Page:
Greenpeace and Ben & Jerry's bring climate-friendly refrigeration to the US

Hydrocarbon is the new cool

Feature story - September 29, 2008
Refrigeration and cooling have an often-overlooked but nonetheless major impact on global warming. That’s why Greenpeace has teamed up with Ben & Jerry’s to bring climate-friendly freezers to the United States. The ice-cream maker’s “Cleaner Greener Freezer” uses Hydrocarbons as the refrigerant instead of Hydrofluorocarbons (HFCs) or other environmentally harmful fluorinated gases (more commonly known as F-gases).

Nearly one-fifth of the cumulative global warming pollution in our atmosphere is F-gases - chemicals commonly used in refrigeration and cooling units. As Greenpeace Solutions Director Amy Larkin notes: "F-gases are the worst greenhouse gases you've never heard of." Some common F-gases have a Global Warming Potential that is more than 1400 times that of C02 over 100 years (and even greater when measured over 20 years). Greenpeace helped transform the Asian and European markets to largely eliminate the use of F-gases in domestic refrigerators and is currently working with various businesses around the globe to transform all refrigeration, cooling, and air conditioning units in homes, cars, supermarkets, and vending machines.

Greenpeace applauds Ben & Jerry's decision to bring natural refrigeration technology to the States.

"This climate-safe freezer will keep pints of Chunky Monkey and Cherry Garcia as cold as ever, but it's also going to help cool our planet," said John Passacantando, Executive Director of Greenpeace USA. "With hurricanes intensifying, tropical disease spreading, sea levels rising, and polar bears going extinct, we need to make sure that what cools our ice cream, drinks, and homes isn't also melting the ice caps."

Greenpeace and F-gases: The history

Greenpeace first started campaigning against F-gases in 1986, when we started working to protect the ozone layer. We took part in the negotiations to establish the Montreal Protocol in 1987, a global treaty that regulates the use of chlorfluorocarbons (CFCs), which were depleting the ozone layer. In 1992, when HFCs were being promoted as the "environmental alternative" to CFCs, Greenpeace and many independent scientists warned of the high global warming impact of these new chemicals.

So we decided to prove that natural refrigeration and cooling solutions not only existed, but were also potentially viable as commodities. In 1992, we developed the GreenFreeze technology using a natural refrigerant, the hydrocarbon isobutene. It was one of Greenpeace's first direct market interventions.

Not only did we develop the GreenFreeze refrigerator, we prototyped it and solicited some 70,000 orders for them in three weeks, thereby convincing a German firm to manufacture and sell them. The more than 300 million GreenFreeze refrigerators in the world today make up approximately 40% of the 80 million refrigerators produced annually. Hydrocarbon technology dominates the domestic refrigeration markets of Europe and is prominent in the markets of Japan and China, but it is conspicuously absent in North American markets due to obsolete regulatory obstacles.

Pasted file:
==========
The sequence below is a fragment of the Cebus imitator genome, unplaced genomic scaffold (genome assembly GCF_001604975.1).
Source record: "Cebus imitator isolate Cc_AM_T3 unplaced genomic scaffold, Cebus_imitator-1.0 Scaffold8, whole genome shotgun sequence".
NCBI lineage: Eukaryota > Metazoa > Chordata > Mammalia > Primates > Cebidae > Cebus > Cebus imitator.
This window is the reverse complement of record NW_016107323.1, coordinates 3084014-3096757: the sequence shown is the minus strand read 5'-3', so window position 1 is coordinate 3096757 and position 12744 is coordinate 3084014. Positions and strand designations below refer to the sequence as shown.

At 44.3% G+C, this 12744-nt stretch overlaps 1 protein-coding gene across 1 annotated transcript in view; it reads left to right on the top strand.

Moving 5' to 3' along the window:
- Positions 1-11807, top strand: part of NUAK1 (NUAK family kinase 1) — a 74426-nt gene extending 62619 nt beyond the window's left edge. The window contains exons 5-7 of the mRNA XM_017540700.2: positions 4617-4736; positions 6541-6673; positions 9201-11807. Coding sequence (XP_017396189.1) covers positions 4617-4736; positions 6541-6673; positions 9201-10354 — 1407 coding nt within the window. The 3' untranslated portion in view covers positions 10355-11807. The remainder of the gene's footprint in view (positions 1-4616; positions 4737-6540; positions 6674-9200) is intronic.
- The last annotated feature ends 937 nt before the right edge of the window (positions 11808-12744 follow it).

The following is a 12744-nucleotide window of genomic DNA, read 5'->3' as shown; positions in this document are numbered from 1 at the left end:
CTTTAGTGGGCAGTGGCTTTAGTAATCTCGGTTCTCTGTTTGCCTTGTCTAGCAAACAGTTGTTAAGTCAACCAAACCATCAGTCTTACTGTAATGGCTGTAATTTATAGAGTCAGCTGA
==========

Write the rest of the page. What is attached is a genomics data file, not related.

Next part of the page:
To bring further attention to the issue of HFCs' impact on global warming, Greenpeace challenged the major corporate sponsors of the 2000 Olympic Games in Sydney, Australia, to refrain from using HFC-based cooling. This push for natural refrigerant solutions was so successful that in 2004 three of those sponsors -- Coca-Cola, McDonald's, and Unilever -- launched the Refrigerants, Naturally! global initiative in cooperation with Greenpeace and the United Nations Environment Program (UNEP). The goal of Refrigerants, Naturally! is to phase out the use of HFCs in the participating companies' extensive fleets of point-of-sale cooling equipment such as vending machines, display cabinets, and ice cream freezers.

Other companies must follow Ben & Jerry's lead

With the announcement on Sept. 29th, Ben & Jerry's, a division of Unilever that has 300,000 hydrocarbon coolers deployed internationally, brought climate-friendly coolers to the US for the first time ever. Unilever has received a trial "market test" allowanace from the EPA, which has to approve any new chemicals used for refrigeration, and has received a safety approval from Underwriters Laboratories. In addition to the Cleaner Greener Freezers using a safer refrigerant chemical, they are also more energy efficient than their counterparts that use HFCs.  

As global warming grows more dire a crisis by the day, it becomes more and more urgent that we drastically reduce our greenhouse gas emissions. Given F-gases' significant contribution to global warming and the fact that natural refrigerants are ready to go, there is no excuse for the United States to continue ignoring this viable solution to the most severe environmental crisis of our time.

Ben & Jerry's engineer Pete Gosselin is optimistic about the future of natural refrigerants in the US, saying of his company's decision to roll out the Cleaner Greener Freezer,  "It's one small step for our business, and a giant leap for opening the door to prove that a more environmentally benign refrigeration technology could work in the U.S. market."

Says Greenpeace Solutions Director, Amy Larkin: "Now it's up to other companies to follow Ben & Jerry's lead and make climate-safe refrigeration as standard in the United States as it is elsewhere. This should be the low-hanging fruit of our efforts to stave off catastrophic climate change."